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Exploring Where to Take Your Degree

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I won't lie - if you have read my first blog post, you will know that I was a little hesitant and unsure when I transferred into the College of Design my sophomore year of school. Sure, graphic design sounded pretty cool and it definitely interested me, but I still wasn't exactly sure I was in the right place. When starting the program, I thought of graphic design mainly as print design- posters, advertisements, clothing graphics, album art- etc. I love all of this type of design, but didn't see myself pursuing print design as a career for the rest of my life. Luckily, I learned that there are a huge number of different ways you can take your graphic design degree!

Recently, I have become very interested in web and interactive design and spend a lot of time seeing what's new and where the field is going in my free time. Jobs in the field of the web and mobile environments are changing rapidly with new technologies and many job titles that didn't even exist a few years ago are becoming increasingly in-demand. The explosion of internet websites and applications - as well as smartphones, tablets, and more have opened up a lot of different doors for us as future graphic designers! Best of all, the College of Design has been restructuring parts of the program in order to provide students more opportunities to prepare themselves for this type of work, should they choose to go in that direction.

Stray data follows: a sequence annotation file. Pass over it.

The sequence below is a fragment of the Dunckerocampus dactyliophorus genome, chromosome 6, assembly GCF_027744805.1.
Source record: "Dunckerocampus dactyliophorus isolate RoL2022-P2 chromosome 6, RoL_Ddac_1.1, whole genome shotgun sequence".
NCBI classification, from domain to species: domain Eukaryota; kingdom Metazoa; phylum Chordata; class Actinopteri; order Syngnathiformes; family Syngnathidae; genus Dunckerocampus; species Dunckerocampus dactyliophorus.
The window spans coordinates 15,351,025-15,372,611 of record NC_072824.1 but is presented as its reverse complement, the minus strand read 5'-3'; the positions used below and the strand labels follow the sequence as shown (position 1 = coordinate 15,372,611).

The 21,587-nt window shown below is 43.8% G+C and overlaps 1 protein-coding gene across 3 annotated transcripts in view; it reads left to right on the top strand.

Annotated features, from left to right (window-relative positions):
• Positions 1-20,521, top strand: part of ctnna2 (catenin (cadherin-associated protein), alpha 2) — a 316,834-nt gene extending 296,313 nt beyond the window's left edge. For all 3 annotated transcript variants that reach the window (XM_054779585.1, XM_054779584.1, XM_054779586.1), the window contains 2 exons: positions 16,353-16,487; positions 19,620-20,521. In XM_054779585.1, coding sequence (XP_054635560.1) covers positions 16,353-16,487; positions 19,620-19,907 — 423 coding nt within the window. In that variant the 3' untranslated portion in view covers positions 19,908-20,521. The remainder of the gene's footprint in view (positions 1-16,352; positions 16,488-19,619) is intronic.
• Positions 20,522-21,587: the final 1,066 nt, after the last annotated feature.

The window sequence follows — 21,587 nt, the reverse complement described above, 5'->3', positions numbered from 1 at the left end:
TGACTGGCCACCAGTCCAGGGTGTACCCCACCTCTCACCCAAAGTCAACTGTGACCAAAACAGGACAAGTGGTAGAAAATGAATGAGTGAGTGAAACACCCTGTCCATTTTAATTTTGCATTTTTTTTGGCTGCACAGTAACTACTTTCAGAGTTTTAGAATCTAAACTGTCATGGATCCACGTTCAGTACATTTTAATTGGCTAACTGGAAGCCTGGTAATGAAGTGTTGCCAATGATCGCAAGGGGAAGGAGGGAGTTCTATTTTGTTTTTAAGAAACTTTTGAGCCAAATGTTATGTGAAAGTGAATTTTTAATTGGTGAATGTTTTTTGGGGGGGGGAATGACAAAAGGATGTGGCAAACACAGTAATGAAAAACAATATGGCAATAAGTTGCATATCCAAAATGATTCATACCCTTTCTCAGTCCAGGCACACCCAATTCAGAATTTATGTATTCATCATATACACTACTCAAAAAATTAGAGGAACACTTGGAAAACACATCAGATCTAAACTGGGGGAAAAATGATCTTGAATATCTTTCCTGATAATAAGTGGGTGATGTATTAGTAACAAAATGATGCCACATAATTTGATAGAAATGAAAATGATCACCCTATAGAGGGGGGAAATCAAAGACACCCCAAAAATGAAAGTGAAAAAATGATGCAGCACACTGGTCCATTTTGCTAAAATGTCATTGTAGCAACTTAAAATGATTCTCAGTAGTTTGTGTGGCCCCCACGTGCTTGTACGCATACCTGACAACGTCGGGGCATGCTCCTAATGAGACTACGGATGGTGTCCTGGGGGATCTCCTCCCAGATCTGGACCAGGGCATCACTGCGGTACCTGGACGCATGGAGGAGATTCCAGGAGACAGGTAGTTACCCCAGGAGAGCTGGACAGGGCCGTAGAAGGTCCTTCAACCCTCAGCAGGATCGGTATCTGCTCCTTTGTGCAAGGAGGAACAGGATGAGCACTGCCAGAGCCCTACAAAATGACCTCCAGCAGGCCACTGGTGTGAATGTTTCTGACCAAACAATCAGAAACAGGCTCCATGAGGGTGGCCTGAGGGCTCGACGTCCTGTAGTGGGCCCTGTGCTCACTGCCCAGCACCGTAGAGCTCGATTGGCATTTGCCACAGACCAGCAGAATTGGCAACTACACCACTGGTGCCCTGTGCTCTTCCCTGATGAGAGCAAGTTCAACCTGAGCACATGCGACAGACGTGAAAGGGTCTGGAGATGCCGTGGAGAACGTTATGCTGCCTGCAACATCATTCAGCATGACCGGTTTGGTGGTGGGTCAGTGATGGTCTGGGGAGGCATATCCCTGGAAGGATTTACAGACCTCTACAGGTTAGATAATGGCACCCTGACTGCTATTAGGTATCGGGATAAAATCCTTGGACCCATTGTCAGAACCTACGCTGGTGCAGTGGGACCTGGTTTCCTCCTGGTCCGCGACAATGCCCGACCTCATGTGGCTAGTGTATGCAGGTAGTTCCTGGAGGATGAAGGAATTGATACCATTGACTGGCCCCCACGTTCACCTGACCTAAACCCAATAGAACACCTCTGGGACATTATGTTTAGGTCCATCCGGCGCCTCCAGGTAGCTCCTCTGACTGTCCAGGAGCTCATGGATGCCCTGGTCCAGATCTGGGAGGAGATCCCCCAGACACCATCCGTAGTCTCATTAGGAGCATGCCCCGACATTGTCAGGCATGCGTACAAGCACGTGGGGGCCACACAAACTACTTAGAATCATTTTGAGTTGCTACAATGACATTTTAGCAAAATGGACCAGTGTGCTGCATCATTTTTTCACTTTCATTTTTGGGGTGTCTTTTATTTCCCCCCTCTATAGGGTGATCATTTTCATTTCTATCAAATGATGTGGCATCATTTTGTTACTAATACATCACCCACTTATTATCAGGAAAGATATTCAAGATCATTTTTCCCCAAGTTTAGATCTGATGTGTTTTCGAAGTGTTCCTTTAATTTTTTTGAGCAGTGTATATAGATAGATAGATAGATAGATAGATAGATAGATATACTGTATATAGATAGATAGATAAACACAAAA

Here are a few examples of areas that I have recently become quite interested in:

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Interaction design (interactive design)- Encompasses a number of different more specific focuses, but largely refers to creating digital products and interfaces to specifically satisfy the needs and desires of a user.

User Experience Design- UX design can be thought of as a branch of interaction design- focusing largely on the way people work, communicate and interact with a product, whether physical or digital.

User Interface Design- UI design is similar to UX design in that the focus is to create an interface that makes a user's experience as simple and efficient as possible. However, UI design is usually more heavily focused on visual design of an interface.
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These growing positions are just a small taste of the new directions you can take your graphic design degree, but in no means are where you need to focus your degree. What is most important is that you begin to explore your options early and often. I will be talking more about how to connect with professionals and learn about different ways you can take your design degree in future blogs! Until then, enjoy the summer!

Sean M.
Graphic Design

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